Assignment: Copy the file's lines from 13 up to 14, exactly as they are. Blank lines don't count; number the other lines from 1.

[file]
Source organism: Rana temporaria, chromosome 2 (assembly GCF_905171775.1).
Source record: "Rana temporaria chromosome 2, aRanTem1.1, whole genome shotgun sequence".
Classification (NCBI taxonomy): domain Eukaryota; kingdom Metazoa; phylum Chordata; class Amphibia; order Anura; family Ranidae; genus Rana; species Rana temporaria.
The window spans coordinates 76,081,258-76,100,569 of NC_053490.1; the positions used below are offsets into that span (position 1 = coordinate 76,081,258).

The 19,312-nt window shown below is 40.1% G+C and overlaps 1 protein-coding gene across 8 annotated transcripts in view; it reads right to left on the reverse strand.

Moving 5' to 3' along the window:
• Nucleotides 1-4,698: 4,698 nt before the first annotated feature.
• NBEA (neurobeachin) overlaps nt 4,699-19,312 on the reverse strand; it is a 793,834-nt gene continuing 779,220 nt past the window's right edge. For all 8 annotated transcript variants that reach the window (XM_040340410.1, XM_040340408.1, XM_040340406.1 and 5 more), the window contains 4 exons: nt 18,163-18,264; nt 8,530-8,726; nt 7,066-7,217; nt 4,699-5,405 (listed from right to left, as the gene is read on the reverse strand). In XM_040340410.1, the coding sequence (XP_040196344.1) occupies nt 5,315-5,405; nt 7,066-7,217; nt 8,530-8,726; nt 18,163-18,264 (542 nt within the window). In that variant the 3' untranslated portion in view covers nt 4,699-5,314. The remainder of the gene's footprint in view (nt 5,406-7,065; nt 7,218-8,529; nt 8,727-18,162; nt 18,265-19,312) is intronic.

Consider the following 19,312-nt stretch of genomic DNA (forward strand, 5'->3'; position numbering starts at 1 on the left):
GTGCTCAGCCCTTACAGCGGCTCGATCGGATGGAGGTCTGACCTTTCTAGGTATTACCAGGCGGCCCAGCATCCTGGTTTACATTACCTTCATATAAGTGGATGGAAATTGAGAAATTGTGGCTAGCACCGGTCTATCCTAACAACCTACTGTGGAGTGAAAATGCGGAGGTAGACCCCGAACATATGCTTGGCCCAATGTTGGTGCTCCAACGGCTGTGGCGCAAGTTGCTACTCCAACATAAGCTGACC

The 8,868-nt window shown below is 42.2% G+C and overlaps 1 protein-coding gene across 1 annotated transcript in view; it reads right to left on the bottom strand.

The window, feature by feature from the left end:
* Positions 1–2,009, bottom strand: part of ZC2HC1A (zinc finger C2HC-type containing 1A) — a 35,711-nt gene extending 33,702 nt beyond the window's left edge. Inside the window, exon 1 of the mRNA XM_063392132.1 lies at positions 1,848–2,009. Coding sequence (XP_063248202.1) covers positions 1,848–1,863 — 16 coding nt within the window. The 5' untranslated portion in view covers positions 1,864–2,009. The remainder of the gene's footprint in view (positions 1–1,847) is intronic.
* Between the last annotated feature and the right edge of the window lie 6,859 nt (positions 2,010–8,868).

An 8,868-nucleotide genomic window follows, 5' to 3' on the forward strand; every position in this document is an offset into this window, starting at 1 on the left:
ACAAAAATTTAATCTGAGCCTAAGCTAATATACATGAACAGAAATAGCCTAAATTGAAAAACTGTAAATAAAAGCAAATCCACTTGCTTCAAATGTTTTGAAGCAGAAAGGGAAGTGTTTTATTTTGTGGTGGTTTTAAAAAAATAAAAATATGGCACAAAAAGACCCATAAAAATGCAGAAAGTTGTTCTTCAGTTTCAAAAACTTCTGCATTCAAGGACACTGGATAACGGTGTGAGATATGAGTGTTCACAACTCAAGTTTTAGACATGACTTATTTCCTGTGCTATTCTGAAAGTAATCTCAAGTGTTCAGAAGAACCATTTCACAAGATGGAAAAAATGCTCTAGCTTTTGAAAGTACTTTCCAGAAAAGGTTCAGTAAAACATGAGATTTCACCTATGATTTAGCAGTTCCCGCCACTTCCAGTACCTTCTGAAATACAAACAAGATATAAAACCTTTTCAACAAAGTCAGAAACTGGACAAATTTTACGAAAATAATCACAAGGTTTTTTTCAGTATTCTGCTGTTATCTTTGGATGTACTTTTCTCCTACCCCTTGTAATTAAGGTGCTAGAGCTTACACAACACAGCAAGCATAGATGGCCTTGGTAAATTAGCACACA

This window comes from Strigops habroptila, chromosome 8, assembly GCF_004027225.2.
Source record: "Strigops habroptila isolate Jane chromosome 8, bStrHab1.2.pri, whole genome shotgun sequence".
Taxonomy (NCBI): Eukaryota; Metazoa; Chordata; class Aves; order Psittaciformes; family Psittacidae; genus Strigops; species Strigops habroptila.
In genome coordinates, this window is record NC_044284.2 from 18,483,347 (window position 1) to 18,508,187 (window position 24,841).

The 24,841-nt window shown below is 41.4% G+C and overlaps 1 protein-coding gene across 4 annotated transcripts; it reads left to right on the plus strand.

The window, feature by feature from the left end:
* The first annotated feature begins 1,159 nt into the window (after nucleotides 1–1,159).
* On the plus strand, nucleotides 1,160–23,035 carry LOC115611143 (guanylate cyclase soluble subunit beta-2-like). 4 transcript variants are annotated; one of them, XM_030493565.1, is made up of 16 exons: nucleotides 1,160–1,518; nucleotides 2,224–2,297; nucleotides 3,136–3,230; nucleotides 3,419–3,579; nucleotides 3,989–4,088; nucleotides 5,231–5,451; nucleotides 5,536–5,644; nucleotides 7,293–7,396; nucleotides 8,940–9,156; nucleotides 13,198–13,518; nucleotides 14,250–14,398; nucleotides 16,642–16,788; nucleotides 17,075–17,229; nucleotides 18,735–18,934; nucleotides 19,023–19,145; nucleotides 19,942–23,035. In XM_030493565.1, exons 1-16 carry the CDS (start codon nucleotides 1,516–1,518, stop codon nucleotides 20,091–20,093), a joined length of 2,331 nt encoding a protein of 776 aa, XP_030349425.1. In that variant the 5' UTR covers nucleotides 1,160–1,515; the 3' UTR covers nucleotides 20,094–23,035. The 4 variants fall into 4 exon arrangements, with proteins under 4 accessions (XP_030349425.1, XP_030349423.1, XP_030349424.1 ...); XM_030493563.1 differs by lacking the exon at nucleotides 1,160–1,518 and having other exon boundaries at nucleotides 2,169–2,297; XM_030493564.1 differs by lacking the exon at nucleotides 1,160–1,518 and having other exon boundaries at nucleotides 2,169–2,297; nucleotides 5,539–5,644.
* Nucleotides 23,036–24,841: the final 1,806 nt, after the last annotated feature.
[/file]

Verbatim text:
* Positions 1–2,009, bottom strand: part of ZC2HC1A (zinc finger C2HC-type containing 1A) — a 35,711-nt gene extending 33,702 nt beyond the window's left edge. Inside the window, exon 1 of the mRNA XM_063392132.1 lies at positions 1,848–2,009. Coding sequence (XP_063248202.1) covers positions 1,848–1,863 — 16 coding nt within the window. The 5' untranslated portion in view covers positions 1,864–2,009. The remainder of the gene's footprint in view (positions 1–1,847) is intronic.
* Between the last annotated feature and the right edge of the window lie 6,859 nt (positions 2,010–8,868).